Notes from Wonderland: A Year of Britain’s Wildlife, Day by Day by Brett Westwood and Stephen Moss

p. 23 18 January “the hedgerows in local farmland golden in the afternoon sun. An idyllic rural scene perhaps, but things are not as they seem. .. each mawthorn and elder twig is barnacled with yellow lichen, related to the species twhose paintball splashes enliven old tiled roofs and add thousands to the value of country cottages. These are Xanthorias, and, in common with all lichens, are a symbiotic partnership between a fungus and an alga: the alga makes food from sunlight for the fungus, which provides the alga with a stable substrate. … Lichens are well known as pollution watchdogs. Many species are sensitive to sulphur dioxide in the atmosphere and so are scarce around heavy industry and in city centres. In recent years, cleaner air has brough many species back… But .. the yellow hedgerows… seem to be a sign of improved air, but are not. Xanthoria lichens are very tolerant of high levels of nitrogen dioxide, which derives partly from the nitrates used in agricultural fertilisers … a jaundiced view of an over-fertlised landscape.”

p. 62 18 Feb “Balloonwort is an annual liverwort, which is most conspicuous in winter. It grows on arable land that isn’t over-distrubed and which hasn’t been exposed to herbicide. For this reason, it’s now quite rare and mainly found in places such as market-gardens or the bulb fields of Cornwall and the Isles of Scilly… Each plant was made up of hundreds of minute inflated pods, which protect the male and female liverwort’s sex organs. … in a few weeks, the plant’s tiny balloons would dry out and release their spores, unseen and largely unappreciated.”

p. 82 4 March “The mole … it’s thought there are about 30 million of them in Britain .. they did play a small but significant part in English history when in 1702 King William II (William of Orange) died following from a fall from his horse, which had stumbled into a mole barrow. His rivals, the Jacobites … reportedly toasted “the little gentleman in the black velvet waistcoat”.

p. 95 17 March ” “Oxfordshire isn’t alone. Adders have also gone from Nottinghamshire and Warwickshire and are on the very brink in Buckinghamshire, Hertfordshire and Greater London. In my own county of Worcestershire, they are disappearing so fast that even in their remaining hotspot they are in grave danger…Male adders emerge from hibernation in late February to soak up the sun’s rays and mature their sperm in preparation for mating in April and May. I’ve even seen them basking while snow was falling: their ability to harness the warmth of the sun is so well developed that they are the only European snake to live within the Arctic Circle… Human persecution is part of the problem, as is simplification of habitat: too much shading can force the snakes into less suitable areas and, because they hibernate communally, a forestry bulldozer can easily wipe out large elements of the population.”

p. 136 18 April

“out smallest terrestrial mammal, the pygmy shrew… while a blue tit has to eat about one-third of its body weight each day, the pygmy shrew must gorge on an astonishing one and a quarter times its own weight. If it fails to do so, every single day of its life, it will die.. can weigh as little as two and a half grams 0 less than a penny … long pointed snout typical of shrews, which it uses to sniff out prey such as beetles, woodlice and spiders… a tail that may be almost as long as its body… they have to use existing burrows, and hope that they don’t come across any of the permanent residents … typically live for just a few months, and rarely much longer than a year.”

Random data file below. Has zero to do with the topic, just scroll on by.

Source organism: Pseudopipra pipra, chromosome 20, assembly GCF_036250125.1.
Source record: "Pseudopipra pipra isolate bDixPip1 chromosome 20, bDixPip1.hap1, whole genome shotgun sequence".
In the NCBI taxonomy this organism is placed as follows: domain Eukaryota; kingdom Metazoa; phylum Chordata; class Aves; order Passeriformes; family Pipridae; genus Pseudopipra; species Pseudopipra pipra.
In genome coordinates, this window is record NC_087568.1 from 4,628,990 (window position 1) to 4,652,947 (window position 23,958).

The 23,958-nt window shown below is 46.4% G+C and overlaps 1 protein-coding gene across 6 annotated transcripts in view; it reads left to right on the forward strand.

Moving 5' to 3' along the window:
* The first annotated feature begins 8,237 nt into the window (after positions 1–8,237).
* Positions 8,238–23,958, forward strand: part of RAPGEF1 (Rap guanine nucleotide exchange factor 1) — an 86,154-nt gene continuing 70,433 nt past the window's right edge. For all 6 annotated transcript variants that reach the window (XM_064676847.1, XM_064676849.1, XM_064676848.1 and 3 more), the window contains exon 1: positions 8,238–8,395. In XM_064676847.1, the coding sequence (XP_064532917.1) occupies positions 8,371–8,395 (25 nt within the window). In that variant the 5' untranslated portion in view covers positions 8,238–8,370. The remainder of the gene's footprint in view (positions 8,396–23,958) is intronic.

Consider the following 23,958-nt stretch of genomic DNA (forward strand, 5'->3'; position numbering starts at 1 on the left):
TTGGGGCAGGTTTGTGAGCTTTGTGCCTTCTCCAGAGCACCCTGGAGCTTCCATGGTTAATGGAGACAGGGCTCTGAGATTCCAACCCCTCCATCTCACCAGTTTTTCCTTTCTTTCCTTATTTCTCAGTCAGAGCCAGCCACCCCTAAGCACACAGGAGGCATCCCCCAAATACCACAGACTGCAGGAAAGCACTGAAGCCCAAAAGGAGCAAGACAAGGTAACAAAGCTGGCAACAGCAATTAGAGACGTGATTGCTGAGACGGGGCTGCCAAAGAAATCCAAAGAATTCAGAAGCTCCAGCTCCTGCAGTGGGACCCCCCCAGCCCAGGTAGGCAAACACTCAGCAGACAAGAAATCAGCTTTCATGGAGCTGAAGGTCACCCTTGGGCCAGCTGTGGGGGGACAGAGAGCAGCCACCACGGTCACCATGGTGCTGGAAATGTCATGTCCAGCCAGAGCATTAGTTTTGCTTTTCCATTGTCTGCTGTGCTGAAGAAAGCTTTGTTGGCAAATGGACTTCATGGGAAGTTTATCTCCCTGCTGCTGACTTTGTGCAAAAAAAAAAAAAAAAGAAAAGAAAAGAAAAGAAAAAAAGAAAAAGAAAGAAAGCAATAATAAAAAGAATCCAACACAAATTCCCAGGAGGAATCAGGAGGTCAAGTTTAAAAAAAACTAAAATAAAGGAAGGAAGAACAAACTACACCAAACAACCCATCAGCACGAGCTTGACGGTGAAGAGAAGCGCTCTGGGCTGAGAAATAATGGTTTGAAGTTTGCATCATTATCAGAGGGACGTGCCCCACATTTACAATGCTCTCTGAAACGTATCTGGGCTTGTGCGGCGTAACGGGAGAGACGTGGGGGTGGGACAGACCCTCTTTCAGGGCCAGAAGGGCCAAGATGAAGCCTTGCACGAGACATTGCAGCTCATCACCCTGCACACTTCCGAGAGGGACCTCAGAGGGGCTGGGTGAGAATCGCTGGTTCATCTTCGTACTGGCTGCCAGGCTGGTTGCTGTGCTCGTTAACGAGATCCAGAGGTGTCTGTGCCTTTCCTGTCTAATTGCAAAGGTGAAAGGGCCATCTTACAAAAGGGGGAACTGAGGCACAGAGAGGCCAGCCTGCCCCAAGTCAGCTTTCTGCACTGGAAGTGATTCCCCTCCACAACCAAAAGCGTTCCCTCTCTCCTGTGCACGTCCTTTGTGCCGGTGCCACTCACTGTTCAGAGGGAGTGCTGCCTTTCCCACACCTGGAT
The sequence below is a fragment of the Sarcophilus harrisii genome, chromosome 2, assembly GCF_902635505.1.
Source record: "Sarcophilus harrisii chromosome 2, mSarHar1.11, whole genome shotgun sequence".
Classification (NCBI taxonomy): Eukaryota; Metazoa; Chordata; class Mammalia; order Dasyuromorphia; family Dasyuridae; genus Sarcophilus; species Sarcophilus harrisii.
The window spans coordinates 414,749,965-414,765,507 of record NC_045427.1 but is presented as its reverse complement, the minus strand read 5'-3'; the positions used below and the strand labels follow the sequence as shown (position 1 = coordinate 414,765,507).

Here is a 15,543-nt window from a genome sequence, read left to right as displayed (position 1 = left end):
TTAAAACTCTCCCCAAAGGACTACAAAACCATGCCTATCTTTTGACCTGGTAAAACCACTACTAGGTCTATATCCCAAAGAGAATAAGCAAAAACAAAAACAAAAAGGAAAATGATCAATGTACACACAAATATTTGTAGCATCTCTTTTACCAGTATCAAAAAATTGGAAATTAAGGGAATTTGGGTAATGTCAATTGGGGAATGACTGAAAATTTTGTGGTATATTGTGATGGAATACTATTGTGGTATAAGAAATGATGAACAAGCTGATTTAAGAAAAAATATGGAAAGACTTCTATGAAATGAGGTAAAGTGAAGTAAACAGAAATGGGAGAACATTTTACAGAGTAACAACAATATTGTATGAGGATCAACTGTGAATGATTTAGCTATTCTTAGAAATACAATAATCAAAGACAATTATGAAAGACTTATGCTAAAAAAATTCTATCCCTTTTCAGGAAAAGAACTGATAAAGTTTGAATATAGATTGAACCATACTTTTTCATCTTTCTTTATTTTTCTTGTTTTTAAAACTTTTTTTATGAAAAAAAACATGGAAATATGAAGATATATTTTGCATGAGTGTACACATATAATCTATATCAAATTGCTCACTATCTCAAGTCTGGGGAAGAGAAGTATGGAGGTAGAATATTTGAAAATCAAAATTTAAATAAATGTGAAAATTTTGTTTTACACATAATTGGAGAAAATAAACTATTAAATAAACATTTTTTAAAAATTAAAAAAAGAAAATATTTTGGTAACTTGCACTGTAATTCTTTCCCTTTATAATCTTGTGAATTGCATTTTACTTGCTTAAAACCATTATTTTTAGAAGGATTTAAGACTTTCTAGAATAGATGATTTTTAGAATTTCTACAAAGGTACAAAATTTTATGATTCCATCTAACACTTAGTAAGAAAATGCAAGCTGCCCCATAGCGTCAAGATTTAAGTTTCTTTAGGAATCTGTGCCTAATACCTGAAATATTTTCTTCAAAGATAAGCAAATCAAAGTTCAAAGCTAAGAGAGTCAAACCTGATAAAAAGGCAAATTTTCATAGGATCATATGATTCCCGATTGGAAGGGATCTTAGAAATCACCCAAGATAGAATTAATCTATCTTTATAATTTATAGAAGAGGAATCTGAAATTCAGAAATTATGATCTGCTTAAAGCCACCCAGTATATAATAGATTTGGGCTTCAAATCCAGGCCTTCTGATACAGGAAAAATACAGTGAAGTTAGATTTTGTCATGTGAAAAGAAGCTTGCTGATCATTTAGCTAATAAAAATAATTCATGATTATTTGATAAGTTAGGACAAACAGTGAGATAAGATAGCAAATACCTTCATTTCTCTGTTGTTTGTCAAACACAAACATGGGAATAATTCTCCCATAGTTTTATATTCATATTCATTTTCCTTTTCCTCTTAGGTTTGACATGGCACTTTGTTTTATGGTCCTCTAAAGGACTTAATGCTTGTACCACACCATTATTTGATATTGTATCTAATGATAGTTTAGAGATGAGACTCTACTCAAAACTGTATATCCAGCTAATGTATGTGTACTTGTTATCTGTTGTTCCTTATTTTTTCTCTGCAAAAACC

p. 140 “Adult lampreys are indeed primitive creatures armed with large sucker mouths ringed with rasping teeth. Their lack of a jawbone, or indeed any bones – they are cartilaginous, like sharks – and the presence of a pineal eye on the top of their heads, which registers only light, has led from biologists to wonder if lampreys should be classified as fish at all… lampreys pre-date the dinosaurs by hundreds of millions of years, but are now in decline over much of the UK.”

p. 165 A friend of mine advises me to ‘never go on a picnic with an ecologist’ because all ecologists do is point out how good things used to be.”

p. 193 cuckoos’ decline “likely reason is the massive decline in the availability of the cuckoo chick’s main food, the caterpillars of our larger moths, which have suffered catastrophic declines in the south of Britain.”

p. 388 “the water shrew … nearly 2 million of them inhabit Scottish, English and Welsh, although not Irish, waterways … tail is fringed with stuff hairs, which act as a keel when it dives underwater and dog-paddles after invertebrates. To subdue its prey, it uses venom. Poisons in its saliva can affect the nervous system of creatures as big as frogs and shrew bite can cause a burning sensation on our own skin.”

p, 400 18 November “Lemon slugs .. a rich glowing canary yellow offset by delicate lilac grey tentacles…are secret connoisseurs of ancient woodland: that is woods that date back to 1600 or earlier in England and Wales and 1750 in Scotland… feed on forest fungi… but seem especially fond of those that match their colour such as ochre brittlegills or buttercaps.”

 

 

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